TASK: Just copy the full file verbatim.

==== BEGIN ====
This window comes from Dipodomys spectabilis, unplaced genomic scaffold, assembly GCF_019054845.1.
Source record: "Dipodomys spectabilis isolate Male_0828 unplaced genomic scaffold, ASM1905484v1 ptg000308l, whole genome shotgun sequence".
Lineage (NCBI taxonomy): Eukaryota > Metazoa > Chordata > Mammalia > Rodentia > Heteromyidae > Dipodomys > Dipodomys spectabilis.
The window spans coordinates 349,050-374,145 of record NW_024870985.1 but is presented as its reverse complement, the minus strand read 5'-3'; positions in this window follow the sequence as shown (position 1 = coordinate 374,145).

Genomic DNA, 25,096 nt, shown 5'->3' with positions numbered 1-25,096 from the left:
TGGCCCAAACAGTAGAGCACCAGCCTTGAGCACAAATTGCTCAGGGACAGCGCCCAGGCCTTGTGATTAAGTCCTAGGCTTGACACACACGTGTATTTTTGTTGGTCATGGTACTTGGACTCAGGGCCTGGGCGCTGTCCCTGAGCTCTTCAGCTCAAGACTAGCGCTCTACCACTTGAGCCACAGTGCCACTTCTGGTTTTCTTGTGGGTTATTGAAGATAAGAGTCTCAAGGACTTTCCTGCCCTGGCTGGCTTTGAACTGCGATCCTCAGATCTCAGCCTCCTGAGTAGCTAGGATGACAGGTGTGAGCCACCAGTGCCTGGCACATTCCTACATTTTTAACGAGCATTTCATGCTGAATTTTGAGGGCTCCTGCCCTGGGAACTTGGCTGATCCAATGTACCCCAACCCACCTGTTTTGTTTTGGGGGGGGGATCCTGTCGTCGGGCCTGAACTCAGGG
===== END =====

This window comes from Dipodomys spectabilis, unplaced genomic scaffold, assembly GCF_019054845.1.
Source record: "Dipodomys spectabilis isolate Male_0828 unplaced genomic scaffold, ASM1905484v1 ptg000308l, whole genome shotgun sequence".
Lineage (NCBI taxonomy): Eukaryota > Metazoa > Chordata > Mammalia > Rodentia > Heteromyidae > Dipodomys > Dipodomys spectabilis.
The window spans coordinates 349,050-374,145 of record NW_024870985.1 but is presented as its reverse complement, the minus strand read 5'-3'; positions in this window follow the sequence as shown (position 1 = coordinate 374,145).

Genomic DNA, 25,096 nt, shown 5'->3' with positions numbered 1-25,096 from the left:
TGGCCCAAACAGTAGAGCACCAGCCTTGAGCACAAATTGCTCAGGGACAGCGCCCAGGCCTTGTGATTAAGTCCTAGGCTTGACACACACGTGTATTTTTGTTGGTCATGGTACTTGGACTCAGGGCCTGGGCGCTGTCCCTGAGCTCTTCAGCTCAAGACTAGCGCTCTACCACTTGAGCCACAGTGCCACTTCTGGTTTTCTTGTGGGTTATTGAAGATAAGAGTCTCAAGGACTTTCCTGCCCTGGCTGGCTTTGAACTGCGATCCTCAGATCTCAGCCTCCTGAGTAGCTAGGATGACAGGTGTGAGCCACCAGTGCCTGGCACATTCCTACATTTTTAACGAGCATTTCATGCTGAATTTTGAGGGCTCCTGCCCTGGGAACTTGGCTGATCCAATGTACCCCAACCCACCTGTTTTGTTTTGGGGGGGGGATCCTGTCGTCGGGCCTGAACTCAGGG